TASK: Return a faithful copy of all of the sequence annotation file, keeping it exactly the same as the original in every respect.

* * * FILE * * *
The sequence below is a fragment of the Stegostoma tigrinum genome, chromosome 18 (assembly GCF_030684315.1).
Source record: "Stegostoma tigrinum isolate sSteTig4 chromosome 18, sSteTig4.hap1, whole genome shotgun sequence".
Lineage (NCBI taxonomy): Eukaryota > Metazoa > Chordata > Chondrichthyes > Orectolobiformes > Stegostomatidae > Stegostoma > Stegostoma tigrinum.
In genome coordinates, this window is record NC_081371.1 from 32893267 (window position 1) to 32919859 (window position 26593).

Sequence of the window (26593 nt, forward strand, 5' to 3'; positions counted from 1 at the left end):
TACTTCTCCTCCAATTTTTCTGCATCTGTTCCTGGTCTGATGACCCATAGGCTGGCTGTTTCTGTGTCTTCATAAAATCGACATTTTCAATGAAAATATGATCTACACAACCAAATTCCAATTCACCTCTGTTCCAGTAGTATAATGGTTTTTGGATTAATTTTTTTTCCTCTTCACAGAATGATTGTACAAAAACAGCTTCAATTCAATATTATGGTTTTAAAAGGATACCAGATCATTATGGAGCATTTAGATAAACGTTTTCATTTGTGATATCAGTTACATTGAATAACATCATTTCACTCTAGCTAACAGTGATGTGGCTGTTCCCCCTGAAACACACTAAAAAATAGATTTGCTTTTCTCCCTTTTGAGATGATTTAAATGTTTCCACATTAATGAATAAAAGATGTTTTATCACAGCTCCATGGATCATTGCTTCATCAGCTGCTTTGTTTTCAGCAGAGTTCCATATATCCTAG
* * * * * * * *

The sequence below is a fragment of the Stegostoma tigrinum genome, chromosome 18 (assembly GCF_030684315.1).
Source record: "Stegostoma tigrinum isolate sSteTig4 chromosome 18, sSteTig4.hap1, whole genome shotgun sequence".
Lineage (NCBI taxonomy): Eukaryota > Metazoa > Chordata > Chondrichthyes > Orectolobiformes > Stegostomatidae > Stegostoma > Stegostoma tigrinum.
In genome coordinates, this window is record NC_081371.1 from 32893267 (window position 1) to 32919859 (window position 26593).

Sequence of the window (26593 nt, forward strand, 5' to 3'; positions counted from 1 at the left end):
TACTTCTCCTCCAATTTTTCTGCATCTGTTCCTGGTCTGATGACCCATAGGCTGGCTGTTTCTGTGTCTTCATAAAATCGACATTTTCAATGAAAATATGATCTACACAACCAAATTCCAATTCACCTCTGTTCCAGTAGTATAATGGTTTTTGGATTAATTTTTTTTCCTCTTCACAGAATGATTGTACAAAAACAGCTTCAATTCAATATTATGGTTTTAAAAGGATACCAGATCATTATGGAGCATTTAGATAAACGTTTTCATTTGTGATATCAGTTACATTGAATAACATCATTTCACTCTAGCTAACAGTGATGTGGCTGTTCCCCCTGAAACACACTAAAAAATAGATTTGCTTTTCTCCCTTTTGAGATGATTTAAATGTTTCCACATTAATGAATAAAAGATGTTTTATCACAGCTCCATGGATCATTGCTTCATCAGCTGCTTTGTTTTCAGCAGAGTTCCATATATCCTAG